Public events mark 50 years of Environmental Sciences at UEA
The University of East Anglia is celebrating 50 years of its highly-respected School of Environmental Sciences this September, and invites people to two flagship events to mark the occasion.
The road from Paris to Norwich:
On Friday 15 September a free public panel discussion called “The road from Paris to Norwich” will address the implementation of the Paris Agreement – the global agreement dealing with greenhouse gas emissions from which US President Donald Trump controversially withdrew.
The panel will be chaired by John Selwyn Gummer, Lord Deben, chairman of the UK's independent Committee on Climate Change. Scientists Prof Sir Bob Watson and Prof Corinne Le Quéré (Tyndall Centre, UEA), CEO of Norwich City Council Laura McGillivray and Andy Brown, Head of Sustainability at Anglian Water, will also be on the panel.
They will outline their views on the opportunities and risks arising from the implementation of the Paris Agreement, and discuss how UEA influences and informs government policy, and how leaders draw on scientific evidence in their decision-making.
Date: 15 September
Location: The Enterprise Centre, UEA
Booking: Essential, via www.uea.ac.uk/events
'Sustainability: Can society save itself?
On 20-21 September, a Social Sustainability Summit at UEA will build on work by the Science, Society and Sustainability (3S) Research Group of the School of Environmental Science to produce a set of principles for promoting social engagement with sustainability with ten leading thinkers and practitioners from business, government, and civil society.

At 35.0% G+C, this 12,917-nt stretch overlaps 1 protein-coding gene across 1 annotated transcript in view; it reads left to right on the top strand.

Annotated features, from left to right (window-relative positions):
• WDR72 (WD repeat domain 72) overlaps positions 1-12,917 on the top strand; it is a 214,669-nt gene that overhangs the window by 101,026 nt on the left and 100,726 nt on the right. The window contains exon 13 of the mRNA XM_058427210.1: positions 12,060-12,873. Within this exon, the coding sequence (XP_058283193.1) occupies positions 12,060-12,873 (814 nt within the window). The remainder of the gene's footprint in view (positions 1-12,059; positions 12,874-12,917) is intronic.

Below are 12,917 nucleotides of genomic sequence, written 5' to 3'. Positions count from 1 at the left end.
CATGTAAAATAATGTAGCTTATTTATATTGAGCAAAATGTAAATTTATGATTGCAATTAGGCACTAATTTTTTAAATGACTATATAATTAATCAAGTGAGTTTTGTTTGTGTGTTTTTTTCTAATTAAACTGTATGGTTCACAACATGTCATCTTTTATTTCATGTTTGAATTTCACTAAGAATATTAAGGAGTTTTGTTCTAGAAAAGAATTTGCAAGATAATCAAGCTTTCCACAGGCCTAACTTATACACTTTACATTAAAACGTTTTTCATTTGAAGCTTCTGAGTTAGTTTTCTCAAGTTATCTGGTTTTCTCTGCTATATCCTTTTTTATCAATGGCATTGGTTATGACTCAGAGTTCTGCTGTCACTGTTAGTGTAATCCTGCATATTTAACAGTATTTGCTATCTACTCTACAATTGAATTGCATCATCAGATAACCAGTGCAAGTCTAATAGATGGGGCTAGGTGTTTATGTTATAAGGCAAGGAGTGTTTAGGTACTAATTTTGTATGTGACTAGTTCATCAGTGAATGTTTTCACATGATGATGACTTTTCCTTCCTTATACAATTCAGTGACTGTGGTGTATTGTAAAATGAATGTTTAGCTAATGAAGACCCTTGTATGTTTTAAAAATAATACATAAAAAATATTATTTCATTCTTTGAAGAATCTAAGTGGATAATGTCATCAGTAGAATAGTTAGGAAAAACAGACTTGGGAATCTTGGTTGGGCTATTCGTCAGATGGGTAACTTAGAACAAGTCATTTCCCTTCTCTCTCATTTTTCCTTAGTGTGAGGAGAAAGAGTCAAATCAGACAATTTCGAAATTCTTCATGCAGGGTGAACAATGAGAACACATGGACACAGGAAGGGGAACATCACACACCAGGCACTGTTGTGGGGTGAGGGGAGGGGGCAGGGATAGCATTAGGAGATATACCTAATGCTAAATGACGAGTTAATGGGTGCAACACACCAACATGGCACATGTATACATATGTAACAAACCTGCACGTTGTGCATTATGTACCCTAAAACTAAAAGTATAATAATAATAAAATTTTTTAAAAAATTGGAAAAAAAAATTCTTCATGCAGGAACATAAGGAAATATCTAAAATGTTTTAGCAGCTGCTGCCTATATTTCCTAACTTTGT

Organisations involved in the summit include The Department for Business, Energy and Industrial Strategy, the Scottish Government, Norfolk County Council, Anglian Water, Accenture, Adnams Brewery, Forum for the Future, the Sustainability Literature Project, Green Alliance, Wild Anglia, the New Economics Foundation, Liftshare, and Involve.
As part of the programme a ‘Question Time’ style public debate entitled 'Sustainability: Can society save itself?’ will take place on the evening of 21 September. During the debate, five panellists will explore the great contemporary challenge of making more sustainable ways of living – discussing the relative merits of science and society in developing solutions to sustainability challenges, and addressing questions from the audience.
The panel will be chaired by Jason Chilvers, chair of the Science, Society and Sustainability (3S) Research Group. Panellists include: Sara Parkin OBE (Sustainability Literature Project, Forum for the Future), Richard Powell OBE (Wild Anglia, Institute of Environmental Managers and Assessors), Rebecca Willis (Climate Leadership Programme – Green Alliance), Kate Cooper (Liftshare), and Steve Waters (Playwright/screenwriter, UEA).
Date: 21 September
Location: The Enterprise Centre, UEA
Booking: Strongly recommended, via www.3Sdebate.eventbrite.co.uk
For further information and to post questions in advance, visit www.3Sresearch.org/3Sdebate or follow #3Sdebate on Twitter and Facebook
Since its foundation in 1967, UEA’s School of Environmental Sciences has become one of the largest and most fully developed interdisciplinary institutions of its kind in Europe, providing a stimulating, innovative and active research environment for the study of natural and human environments.
Research in the school addresses climate, ocean and atmospheric interactions; the governance of resources and sustainability; and geosciences and natural hazards. It houses international centres of excellence and research groups such as the Centre for Ocean and Atmospheric Sciences; the Climatic Research Unit (CRU); the Tyndall Centre for Climate Change; CSERGE – the Centre for Social and Economic Research on the Global Environment; and the Science, Society and Sustainability (3S) Research Group.
In the next 50 years, the School has dedicated itself to pursuing fundamental interdisciplinary environmental science research that directly addresses the grand environmental challenges of the 21st century.